Tagged With privacy

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This weekend, San Francisco's Municipal Railway was savaged by hackers demanding over $US70,000 ($93,679) in bitcoins, leaving the metro system unable to collect fares. But the hack may be much more devastating for the transit agency, according to a list of servers allegedly compromised by the hackers and obtained by Gizmodo.

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Without the aid of specialised tools, everything you do online (and plenty of things you don't realised you're doing) is being tracked. Desktop browsers have the benefit of extensions and add-ons that block pages from tracking you, but mobile browsers tend to be a little less advanced. That's what makes Focus, Firefox's privacy-forward iOS browser, so refreshing.

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Yesterday, against all odds, Donald J. Trump was elected president of the United States. The real estate mogul and reality TV star, who has said he would ban all Muslims from entering the country and once bragged about sexually assaulting women, will now take the reins of the country at a precarious time.

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Google provides a lot of helpful, free services, but they often come at the cost of privacy. You might love Gmail, but you have to suffer through targeted ads; you may enjoy using Google Maps, but you have to give up your location privacy. Signing up for Google's suite of apps almost always involves some degree of data collection, but you should at least try to limit the amount of spying the company performs on you. Here's how you can keep using Google's apps without constantly getting spied on.

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Look to your left. Look to your right. Do you see two people? Congrats on being social today. One of those two people is probably included in the FBI's massive facial recognition database. A new Georgetown report says there are 117 million Americans in the database. That's about 50 per cent of the US population.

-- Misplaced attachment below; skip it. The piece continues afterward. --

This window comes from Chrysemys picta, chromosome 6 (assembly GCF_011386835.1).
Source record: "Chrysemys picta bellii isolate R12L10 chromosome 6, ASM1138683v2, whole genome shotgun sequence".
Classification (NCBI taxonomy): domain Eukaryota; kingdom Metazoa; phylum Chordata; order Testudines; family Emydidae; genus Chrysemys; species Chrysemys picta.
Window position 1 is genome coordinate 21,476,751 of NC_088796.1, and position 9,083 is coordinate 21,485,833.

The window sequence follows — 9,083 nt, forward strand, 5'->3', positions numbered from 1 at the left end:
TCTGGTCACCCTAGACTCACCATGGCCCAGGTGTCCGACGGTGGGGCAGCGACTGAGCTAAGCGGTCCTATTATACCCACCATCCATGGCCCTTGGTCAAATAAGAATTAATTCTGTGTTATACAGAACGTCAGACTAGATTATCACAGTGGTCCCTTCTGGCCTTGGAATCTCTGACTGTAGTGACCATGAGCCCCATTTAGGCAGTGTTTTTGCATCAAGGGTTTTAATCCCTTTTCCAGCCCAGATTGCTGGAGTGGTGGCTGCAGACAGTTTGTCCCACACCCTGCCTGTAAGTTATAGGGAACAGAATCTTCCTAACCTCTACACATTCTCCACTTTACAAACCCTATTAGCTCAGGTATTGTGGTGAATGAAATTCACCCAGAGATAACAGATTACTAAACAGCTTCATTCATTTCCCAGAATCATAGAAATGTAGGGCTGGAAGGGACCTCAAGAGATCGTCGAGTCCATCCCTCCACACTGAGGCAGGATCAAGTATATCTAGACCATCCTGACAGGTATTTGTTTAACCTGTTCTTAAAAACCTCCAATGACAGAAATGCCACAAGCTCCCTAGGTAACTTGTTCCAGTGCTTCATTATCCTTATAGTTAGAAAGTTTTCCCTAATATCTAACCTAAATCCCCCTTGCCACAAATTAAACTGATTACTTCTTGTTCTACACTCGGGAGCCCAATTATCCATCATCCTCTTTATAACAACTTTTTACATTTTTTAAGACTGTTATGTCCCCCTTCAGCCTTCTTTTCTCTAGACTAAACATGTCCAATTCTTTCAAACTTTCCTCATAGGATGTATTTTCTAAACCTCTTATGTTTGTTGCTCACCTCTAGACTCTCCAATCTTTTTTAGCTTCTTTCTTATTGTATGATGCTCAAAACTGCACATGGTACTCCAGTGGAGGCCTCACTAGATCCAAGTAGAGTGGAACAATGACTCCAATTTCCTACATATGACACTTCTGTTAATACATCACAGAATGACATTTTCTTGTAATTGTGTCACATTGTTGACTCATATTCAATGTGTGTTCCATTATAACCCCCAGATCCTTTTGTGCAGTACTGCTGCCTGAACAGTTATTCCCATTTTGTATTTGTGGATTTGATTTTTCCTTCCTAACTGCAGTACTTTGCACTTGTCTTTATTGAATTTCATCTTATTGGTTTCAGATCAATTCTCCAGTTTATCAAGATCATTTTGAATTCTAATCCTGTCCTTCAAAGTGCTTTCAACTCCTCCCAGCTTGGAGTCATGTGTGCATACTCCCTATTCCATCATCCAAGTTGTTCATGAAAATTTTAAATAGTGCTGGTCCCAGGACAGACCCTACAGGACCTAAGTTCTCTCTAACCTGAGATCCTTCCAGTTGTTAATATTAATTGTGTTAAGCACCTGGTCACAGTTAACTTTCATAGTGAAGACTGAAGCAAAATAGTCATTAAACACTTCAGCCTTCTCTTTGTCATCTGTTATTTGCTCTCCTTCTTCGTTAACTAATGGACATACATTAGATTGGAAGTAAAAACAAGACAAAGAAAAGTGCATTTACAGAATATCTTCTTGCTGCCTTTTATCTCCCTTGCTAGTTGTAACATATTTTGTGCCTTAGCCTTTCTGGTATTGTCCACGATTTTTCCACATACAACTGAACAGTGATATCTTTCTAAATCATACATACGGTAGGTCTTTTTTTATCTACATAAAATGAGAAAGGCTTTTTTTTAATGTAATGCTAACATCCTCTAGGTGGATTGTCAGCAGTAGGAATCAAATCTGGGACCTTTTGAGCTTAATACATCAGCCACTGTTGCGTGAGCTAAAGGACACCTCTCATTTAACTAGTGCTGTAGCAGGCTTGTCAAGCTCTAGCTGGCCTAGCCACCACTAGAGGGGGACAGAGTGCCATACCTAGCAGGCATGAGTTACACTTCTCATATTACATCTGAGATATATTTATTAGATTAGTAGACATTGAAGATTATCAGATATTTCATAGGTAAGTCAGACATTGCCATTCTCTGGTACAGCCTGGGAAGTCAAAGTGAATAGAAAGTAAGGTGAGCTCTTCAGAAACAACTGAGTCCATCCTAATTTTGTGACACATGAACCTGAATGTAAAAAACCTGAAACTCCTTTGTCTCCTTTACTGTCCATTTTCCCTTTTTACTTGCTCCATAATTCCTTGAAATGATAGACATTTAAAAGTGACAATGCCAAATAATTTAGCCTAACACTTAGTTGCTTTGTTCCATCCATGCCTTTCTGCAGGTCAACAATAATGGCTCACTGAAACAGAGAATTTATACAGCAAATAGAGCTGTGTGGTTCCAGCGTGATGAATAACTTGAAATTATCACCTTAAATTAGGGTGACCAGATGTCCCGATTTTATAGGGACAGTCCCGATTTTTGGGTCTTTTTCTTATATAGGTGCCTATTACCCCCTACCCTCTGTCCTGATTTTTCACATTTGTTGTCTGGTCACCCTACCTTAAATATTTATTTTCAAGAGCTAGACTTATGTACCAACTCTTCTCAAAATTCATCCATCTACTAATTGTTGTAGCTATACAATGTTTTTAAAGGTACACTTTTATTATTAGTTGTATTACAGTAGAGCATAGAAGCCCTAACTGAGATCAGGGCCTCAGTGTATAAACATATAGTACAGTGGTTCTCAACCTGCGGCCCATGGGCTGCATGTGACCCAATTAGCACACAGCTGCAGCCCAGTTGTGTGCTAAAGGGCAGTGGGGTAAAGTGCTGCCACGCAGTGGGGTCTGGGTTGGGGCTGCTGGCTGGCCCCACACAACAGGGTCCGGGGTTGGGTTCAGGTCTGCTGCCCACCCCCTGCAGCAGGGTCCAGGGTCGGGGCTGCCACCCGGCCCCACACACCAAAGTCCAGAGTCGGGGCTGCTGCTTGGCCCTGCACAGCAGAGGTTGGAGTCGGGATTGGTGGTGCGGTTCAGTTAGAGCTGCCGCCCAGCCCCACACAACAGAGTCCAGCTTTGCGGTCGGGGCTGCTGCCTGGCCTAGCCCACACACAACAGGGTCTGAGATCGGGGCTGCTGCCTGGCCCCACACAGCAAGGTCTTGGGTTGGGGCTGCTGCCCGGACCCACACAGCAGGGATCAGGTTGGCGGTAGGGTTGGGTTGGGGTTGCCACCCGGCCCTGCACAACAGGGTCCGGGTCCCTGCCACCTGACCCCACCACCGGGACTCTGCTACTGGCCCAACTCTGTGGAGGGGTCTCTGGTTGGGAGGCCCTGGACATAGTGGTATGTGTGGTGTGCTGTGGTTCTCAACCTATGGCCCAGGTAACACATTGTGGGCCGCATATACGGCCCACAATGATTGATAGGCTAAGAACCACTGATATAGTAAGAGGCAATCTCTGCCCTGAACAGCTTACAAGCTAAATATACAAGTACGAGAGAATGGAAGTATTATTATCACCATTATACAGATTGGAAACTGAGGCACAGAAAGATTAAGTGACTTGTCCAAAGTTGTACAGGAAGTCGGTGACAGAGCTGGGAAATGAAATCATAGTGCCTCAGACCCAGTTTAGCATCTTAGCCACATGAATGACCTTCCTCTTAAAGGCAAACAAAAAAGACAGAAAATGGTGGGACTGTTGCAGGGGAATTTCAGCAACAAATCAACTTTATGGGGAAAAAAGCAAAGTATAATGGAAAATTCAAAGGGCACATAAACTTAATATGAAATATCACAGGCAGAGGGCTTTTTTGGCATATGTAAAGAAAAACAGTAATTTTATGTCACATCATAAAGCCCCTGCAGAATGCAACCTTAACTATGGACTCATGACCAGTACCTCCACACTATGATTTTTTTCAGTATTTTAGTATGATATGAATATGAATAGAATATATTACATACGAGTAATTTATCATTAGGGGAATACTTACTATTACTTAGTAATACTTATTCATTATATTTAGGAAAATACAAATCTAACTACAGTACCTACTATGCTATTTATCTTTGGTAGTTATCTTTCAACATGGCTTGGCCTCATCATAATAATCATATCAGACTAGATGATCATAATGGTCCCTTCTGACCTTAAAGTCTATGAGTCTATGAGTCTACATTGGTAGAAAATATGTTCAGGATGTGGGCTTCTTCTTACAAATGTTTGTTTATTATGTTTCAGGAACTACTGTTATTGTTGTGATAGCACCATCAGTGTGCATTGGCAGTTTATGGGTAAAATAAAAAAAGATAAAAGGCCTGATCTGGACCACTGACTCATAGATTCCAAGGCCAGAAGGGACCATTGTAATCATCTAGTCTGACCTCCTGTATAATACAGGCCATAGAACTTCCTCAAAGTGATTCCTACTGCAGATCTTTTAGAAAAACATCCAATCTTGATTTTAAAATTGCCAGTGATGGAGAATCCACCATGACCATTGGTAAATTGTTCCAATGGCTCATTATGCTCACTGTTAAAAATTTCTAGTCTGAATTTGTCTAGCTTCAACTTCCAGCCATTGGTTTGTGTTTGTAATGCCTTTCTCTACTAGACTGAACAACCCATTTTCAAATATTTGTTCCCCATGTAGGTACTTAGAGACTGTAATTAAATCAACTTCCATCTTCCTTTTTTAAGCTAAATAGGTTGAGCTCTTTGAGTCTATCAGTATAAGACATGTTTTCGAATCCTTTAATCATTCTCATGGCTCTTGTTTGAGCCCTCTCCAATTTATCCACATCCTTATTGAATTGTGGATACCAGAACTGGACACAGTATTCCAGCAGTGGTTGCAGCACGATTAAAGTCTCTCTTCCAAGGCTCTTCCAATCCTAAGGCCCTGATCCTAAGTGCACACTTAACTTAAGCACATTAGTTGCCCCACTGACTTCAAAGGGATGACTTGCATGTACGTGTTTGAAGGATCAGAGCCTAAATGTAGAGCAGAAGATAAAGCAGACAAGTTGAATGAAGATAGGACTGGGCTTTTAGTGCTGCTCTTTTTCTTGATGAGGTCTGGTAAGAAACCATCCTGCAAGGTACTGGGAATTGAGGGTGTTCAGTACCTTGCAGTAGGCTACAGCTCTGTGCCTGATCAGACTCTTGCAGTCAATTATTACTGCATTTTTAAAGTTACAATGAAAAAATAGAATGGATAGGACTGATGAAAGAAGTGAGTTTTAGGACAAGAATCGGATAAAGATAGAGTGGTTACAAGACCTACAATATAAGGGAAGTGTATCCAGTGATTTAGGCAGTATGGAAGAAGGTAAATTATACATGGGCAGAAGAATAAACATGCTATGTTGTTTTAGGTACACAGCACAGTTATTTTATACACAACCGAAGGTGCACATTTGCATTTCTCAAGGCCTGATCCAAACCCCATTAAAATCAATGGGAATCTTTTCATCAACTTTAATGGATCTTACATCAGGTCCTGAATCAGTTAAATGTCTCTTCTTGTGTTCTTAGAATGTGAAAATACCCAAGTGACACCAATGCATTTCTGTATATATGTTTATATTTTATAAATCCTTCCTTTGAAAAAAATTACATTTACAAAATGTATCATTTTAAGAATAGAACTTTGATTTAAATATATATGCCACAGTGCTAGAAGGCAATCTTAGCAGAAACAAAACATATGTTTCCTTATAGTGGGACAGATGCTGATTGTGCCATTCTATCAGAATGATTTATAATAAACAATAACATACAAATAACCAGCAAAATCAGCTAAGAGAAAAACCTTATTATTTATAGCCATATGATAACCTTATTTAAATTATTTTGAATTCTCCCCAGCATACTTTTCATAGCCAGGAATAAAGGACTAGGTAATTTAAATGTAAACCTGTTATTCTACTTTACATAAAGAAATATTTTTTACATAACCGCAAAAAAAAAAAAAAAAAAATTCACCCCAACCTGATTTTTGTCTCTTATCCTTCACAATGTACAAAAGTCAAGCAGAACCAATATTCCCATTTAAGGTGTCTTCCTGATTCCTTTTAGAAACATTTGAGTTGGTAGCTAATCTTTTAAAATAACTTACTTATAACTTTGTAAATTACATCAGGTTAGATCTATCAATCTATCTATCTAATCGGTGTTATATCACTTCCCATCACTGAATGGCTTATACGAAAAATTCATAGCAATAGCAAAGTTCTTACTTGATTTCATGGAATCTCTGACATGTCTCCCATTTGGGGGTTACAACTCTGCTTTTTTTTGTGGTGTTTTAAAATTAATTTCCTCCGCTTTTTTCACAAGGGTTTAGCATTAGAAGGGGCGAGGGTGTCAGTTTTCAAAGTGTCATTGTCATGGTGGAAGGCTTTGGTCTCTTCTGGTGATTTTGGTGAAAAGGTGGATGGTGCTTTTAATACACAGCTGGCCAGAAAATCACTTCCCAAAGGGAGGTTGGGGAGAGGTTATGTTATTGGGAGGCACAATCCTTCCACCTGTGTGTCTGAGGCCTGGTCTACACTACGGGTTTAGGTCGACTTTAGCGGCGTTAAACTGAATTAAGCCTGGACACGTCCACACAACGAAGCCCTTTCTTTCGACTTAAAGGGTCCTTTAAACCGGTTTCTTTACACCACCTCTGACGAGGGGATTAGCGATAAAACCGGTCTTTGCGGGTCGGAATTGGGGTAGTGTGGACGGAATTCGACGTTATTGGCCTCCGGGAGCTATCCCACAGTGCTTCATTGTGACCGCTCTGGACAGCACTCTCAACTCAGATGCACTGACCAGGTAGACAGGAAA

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Now that everyone with a few hundred bucks to burn can become an amateur drone pilot, we're seeing quadcopters buzzing all over the place, including places they're not supposed to fly. That's where the drone-hunting Airspace comes in. Like a bird of prey, it hunts down other flying drones and knocks them out of the air.

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Tinder, with its data-driven approach to romance, has always had a slightly creepy feel — it's basically just a game to win, after all. But now, with a new feature called Smart Photos, the app has gone one step further in turning its users into human guinea pigs whose every swipe is catalogued and carefully tracked.

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Kim Kardashian was "bound and gagged" in a Paris hotel on Sunday evening while being held up at gunpoint by five armed men dressed as policemen. While the hotel itself is known for its discretion when hosting celebrities, one has to wonder exactly how the thieves tracked down Kardashian's exact location. The Kardashians have publicly expressed anxiety that Snapchat could be revealing their locations in the past.

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While most of us eventually stop playing spies, American police departments have found it increasingly tough to grow up, using military-developed surveillance equipment for crimes as minor as 911 hangups in recent years. Sensing an opportunity, defence contractors apparently stepped in to fulfil the demand, as demonstrated by a newly leaked 2014 product catalogue from British defence firm Cobham.

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Not all emails are what they seem. Many messages come with embedded code designed to tell the sender when (and even where) you open them up. It's a trick often used by marketing companies to work out if you're actually paying any attention to them, but there are ways of spotting this kind of email tracking.

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Hillary Clinton has yet to offer a definitive policy stance on strong end-to-end encryption, the mathematical algorithms that protect our data, instant messages, and web browsing. Instead of calling for a ban on government mandated encryption backdoors, something computer security experts have universally urged, she's taken a backseat, supporting a hand waving "encryption commission."